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ACM launches awareness campaign called ‘Each app has its price’

Through its consumer information portal ConsuWijzer, the Netherlands Authority for Consumers and Markets (ACM) today launched an awareness campaign called ‘Each app has its price’ (in Dutch: ‘Elke app heeft een prijs’). This campaign is aimed at raising awareness among consumers about the fact that, when installing an app, they grant access to a large amount of data. Although they might pay little or nothing at all for the app itself, they often do not realize that their data can also be a currency.

The campaign’s objective is to have consumers make conscious decisions rather than unquestioningly granting app providers access to their data. Anita Vegter, Member of the Board of ACM, explains: “It is very important that consumers are aware of what they say yes to when installing apps. As far as we are concerned, that is the first step of the awareness that we wish to create. And saying ‘no’ is obviously also possible.”

This ConsuWijzer campaign is part of a national campaign of Alert Online, a joint initiative of the Dutch government, the corporate sector, and the academic world to increase online security.

Why is this important?

A survey conducted by ACM and the Dutch National Youth Council (NJR) among Dutch youth revealed that young people are often unaware of the fact that app providers make money from their personal information, and that, when purchasing ‘free’ apps, they actually pay with their data. App providers are required to inform consumers about what they will do with their data, and must ask for the consumer’s consent for gaining access to their data. A lot of youth (92%) say they usually do not bother reading the terms and conditions. Approximately 21 percent of youth read the authorizations with which apps gain access to the data on their smartphones such as calendars, contacts, location, and photos.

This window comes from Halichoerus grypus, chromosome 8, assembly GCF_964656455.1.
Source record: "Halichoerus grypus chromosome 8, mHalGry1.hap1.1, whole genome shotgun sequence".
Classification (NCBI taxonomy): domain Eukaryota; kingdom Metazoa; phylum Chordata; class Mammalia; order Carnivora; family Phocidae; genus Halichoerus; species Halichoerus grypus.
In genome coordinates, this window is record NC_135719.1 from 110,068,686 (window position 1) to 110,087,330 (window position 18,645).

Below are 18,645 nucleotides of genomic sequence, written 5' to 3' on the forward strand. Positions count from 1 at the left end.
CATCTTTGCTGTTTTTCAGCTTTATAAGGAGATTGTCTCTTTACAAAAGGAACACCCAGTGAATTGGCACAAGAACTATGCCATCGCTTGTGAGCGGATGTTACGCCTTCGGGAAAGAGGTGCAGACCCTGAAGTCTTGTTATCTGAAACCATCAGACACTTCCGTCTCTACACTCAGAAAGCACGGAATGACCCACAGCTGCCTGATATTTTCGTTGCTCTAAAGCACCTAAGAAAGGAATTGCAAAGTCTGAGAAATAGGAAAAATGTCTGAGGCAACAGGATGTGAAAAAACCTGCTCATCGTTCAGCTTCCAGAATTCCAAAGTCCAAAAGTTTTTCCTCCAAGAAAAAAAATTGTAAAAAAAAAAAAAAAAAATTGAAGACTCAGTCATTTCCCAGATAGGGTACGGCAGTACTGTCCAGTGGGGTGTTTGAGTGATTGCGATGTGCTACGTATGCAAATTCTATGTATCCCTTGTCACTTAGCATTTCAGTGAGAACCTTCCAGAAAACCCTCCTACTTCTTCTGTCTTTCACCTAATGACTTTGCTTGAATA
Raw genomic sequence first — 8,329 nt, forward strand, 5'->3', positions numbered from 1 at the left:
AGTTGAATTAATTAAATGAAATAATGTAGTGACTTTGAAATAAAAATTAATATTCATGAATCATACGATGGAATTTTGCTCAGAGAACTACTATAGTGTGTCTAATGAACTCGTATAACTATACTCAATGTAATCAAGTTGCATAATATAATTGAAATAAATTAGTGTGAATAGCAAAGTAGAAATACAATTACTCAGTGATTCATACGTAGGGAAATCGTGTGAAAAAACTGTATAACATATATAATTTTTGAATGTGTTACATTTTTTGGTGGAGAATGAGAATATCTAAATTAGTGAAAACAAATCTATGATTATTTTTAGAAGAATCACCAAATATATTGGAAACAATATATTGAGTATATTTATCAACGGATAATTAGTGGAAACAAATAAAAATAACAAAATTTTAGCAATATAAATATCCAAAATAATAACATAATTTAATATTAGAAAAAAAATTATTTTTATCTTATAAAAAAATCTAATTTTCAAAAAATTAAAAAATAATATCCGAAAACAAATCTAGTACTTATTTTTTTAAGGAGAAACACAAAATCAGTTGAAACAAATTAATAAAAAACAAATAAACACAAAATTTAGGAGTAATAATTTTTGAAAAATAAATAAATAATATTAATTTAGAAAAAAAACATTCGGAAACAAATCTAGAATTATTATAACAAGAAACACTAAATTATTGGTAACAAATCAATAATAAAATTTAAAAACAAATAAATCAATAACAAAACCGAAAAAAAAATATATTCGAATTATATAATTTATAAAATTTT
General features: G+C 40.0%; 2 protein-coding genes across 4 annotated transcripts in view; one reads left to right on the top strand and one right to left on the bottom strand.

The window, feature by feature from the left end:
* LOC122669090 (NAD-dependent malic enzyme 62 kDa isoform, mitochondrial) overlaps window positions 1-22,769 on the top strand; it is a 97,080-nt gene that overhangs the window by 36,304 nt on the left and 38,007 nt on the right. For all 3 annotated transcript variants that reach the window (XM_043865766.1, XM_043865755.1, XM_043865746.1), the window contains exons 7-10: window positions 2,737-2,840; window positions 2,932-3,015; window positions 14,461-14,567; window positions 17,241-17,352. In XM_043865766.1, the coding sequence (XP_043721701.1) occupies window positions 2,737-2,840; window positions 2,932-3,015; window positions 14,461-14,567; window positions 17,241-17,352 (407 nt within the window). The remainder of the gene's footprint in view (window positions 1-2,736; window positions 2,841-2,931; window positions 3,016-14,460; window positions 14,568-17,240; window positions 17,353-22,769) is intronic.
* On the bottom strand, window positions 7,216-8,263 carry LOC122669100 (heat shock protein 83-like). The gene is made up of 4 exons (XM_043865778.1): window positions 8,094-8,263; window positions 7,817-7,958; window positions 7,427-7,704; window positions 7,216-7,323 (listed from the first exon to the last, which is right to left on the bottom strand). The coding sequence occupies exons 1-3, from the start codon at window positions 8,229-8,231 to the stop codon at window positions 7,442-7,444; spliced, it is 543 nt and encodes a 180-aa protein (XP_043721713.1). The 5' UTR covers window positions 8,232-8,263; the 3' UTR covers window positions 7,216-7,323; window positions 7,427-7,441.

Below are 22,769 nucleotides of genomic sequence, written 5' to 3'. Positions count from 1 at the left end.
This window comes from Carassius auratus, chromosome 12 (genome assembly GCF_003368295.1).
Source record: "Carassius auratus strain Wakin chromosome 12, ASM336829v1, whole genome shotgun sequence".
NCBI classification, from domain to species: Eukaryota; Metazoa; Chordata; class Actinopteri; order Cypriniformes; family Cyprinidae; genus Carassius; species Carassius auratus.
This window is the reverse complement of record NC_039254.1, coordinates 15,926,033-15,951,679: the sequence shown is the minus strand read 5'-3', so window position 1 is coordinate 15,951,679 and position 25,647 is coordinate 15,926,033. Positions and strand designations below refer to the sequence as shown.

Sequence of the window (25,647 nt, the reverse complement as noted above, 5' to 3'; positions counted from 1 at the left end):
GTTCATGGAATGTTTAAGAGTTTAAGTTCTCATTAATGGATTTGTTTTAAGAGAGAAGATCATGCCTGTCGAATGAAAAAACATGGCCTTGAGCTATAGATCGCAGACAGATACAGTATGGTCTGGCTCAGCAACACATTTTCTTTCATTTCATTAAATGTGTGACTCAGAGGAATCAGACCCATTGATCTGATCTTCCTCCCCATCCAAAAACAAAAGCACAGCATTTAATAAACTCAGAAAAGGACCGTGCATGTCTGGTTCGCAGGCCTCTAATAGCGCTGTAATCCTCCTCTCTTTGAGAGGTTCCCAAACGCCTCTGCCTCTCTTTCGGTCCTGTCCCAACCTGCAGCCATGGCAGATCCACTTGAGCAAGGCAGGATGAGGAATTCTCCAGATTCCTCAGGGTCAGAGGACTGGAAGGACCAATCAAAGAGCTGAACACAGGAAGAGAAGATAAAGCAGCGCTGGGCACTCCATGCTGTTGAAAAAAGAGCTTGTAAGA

Why is this a bad thing?

What we are observing is a so-called ‘privacy paradox’. The special campaign video explains this phenomenon. The survey reveals that young people say they find online privacy very important. Yet, if asked what concrete actions they are taking, it turns out that they do little to protect their online privacy. Only if they have gone through a bad experience does their awareness increase. Many youth say they have no problem with data-collecting apps, for example, because they feel they have nothing to hide. But often they do not know that app providers resell their data, and that all of the data combined can be used to build profiles of consumers.

What is it you can do?

  • Before installing an app, find out what information it wants to gain access to. You can think about whether you want to agree to that or not.
  • Are there any alternatives? There may be apps that do cost money, but that do not need as much information.
  • Read the terms and conditions of the app, or at least the part about privacy. Also read the terms and conditions of the apps that you currently use. If an app accesses a lot of information, and you rarely use that app, you might consider deleting the app.
  • With some phones, you can change the settings of apps after installation. Would you like to know how?

What are the rules?

Apps cannot use the data found on your smartphone or tablet without your consent. This includes your location, contacts, messages, or photos. This has been laid down, among other acts, in the Dutch Telecommunications Act. ACM enforces compliance with this act. Consumers must be informed of what data is collected and for what purpose. The information that consumers receive about this process must be specific and clear. Providers are allowed to inform consumers in different ways, but it cannot be merely a reference to the privacy terms and conditions. If the app only uses data that is needed for providing the service, the provider is not required to ask for the user’s consent. If the app wishes to share information with third parties, then the consumer must also give their consent first. And it must also be clear who these third parties are. ACM will be keeping a close watch on this too.